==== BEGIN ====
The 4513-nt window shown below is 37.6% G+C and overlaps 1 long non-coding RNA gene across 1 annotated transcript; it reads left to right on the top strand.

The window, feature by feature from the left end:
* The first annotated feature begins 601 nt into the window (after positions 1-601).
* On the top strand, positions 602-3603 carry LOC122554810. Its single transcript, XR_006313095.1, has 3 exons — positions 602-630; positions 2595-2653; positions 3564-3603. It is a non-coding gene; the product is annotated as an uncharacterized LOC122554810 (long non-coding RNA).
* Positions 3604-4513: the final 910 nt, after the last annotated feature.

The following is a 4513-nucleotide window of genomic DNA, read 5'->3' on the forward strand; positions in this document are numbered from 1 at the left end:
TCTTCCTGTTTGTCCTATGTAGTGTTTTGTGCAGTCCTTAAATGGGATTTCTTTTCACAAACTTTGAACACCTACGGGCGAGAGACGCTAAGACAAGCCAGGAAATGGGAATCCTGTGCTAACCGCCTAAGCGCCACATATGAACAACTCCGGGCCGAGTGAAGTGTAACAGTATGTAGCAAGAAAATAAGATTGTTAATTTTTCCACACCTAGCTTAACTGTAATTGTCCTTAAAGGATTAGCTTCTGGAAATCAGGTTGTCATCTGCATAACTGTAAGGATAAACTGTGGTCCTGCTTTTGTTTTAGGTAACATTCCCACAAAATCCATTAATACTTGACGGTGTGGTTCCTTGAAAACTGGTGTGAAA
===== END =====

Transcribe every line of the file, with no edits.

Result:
The 4513-nt window shown below is 37.6% G+C and overlaps 1 long non-coding RNA gene across 1 annotated transcript; it reads left to right on the top strand.

The window, feature by feature from the left end:
* The first annotated feature begins 601 nt into the window (after positions 1-601).
* On the top strand, positions 602-3603 carry LOC122554810. Its single transcript, XR_006313095.1, has 3 exons — positions 602-630; positions 2595-2653; positions 3564-3603. It is a non-coding gene; the product is annotated as an uncharacterized LOC122554810 (long non-coding RNA).
* Positions 3604-4513: the final 910 nt, after the last annotated feature.

The following is a 4513-nucleotide window of genomic DNA, read 5'->3' on the forward strand; positions in this document are numbered from 1 at the left end:
TCTTCCTGTTTGTCCTATGTAGTGTTTTGTGCAGTCCTTAAATGGGATTTCTTTTCACAAACTTTGAACACCTACGGGCGAGAGACGCTAAGACAAGCCAGGAAATGGGAATCCTGTGCTAACCGCCTAAGCGCCACATATGAACAACTCCGGGCCGAGTGAAGTGTAACAGTATGTAGCAAGAAAATAAGATTGTTAATTTTTCCACACCTAGCTTAACTGTAATTGTCCTTAAAGGATTAGCTTCTGGAAATCAGGTTGTCATCTGCATAACTGTAAGGATAAACTGTGGTCCTGCTTTTGTTTTAGGTAACATTCCCACAAAATCCATTAATACTTGACGGTGTGGTTCCTTGAAAACTGGTGTGAAA